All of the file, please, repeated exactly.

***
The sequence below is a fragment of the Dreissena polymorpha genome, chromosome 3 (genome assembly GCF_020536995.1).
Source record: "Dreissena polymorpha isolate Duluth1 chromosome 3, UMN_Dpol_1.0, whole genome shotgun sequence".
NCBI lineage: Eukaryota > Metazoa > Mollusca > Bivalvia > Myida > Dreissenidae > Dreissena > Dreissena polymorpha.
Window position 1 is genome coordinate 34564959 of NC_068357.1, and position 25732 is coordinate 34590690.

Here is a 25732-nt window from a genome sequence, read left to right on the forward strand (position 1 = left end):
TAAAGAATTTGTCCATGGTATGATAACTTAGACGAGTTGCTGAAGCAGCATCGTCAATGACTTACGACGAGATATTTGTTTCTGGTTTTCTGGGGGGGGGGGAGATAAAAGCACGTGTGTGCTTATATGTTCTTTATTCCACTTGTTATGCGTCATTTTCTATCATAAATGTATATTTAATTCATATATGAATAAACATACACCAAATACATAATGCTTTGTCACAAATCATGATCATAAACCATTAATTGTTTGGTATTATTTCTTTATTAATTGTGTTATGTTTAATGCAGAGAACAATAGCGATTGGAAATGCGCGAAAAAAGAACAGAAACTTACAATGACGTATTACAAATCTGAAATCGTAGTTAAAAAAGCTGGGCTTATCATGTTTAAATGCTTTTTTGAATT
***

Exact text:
The sequence below is a fragment of the Dreissena polymorpha genome, chromosome 3 (genome assembly GCF_020536995.1).
Source record: "Dreissena polymorpha isolate Duluth1 chromosome 3, UMN_Dpol_1.0, whole genome shotgun sequence".
NCBI lineage: Eukaryota > Metazoa > Mollusca > Bivalvia > Myida > Dreissenidae > Dreissena > Dreissena polymorpha.
Window position 1 is genome coordinate 34564959 of NC_068357.1, and position 25732 is coordinate 34590690.

Here is a 25732-nt window from a genome sequence, read left to right on the forward strand (position 1 = left end):
TAAAGAATTTGTCCATGGTATGATAACTTAGACGAGTTGCTGAAGCAGCATCGTCAATGACTTACGACGAGATATTTGTTTCTGGTTTTCTGGGGGGGGGGGAGATAAAAGCACGTGTGTGCTTATATGTTCTTTATTCCACTTGTTATGCGTCATTTTCTATCATAAATGTATATTTAATTCATATATGAATAAACATACACCAAATACATAATGCTTTGTCACAAATCATGATCATAAACCATTAATTGTTTGGTATTATTTCTTTATTAATTGTGTTATGTTTAATGCAGAGAACAATAGCGATTGGAAATGCGCGAAAAAAGAACAGAAACTTACAATGACGTATTACAAATCTGAAATCGTAGTTAAAAAAGCTGGGCTTATCATGTTTAAATGCTTTTTTGAATT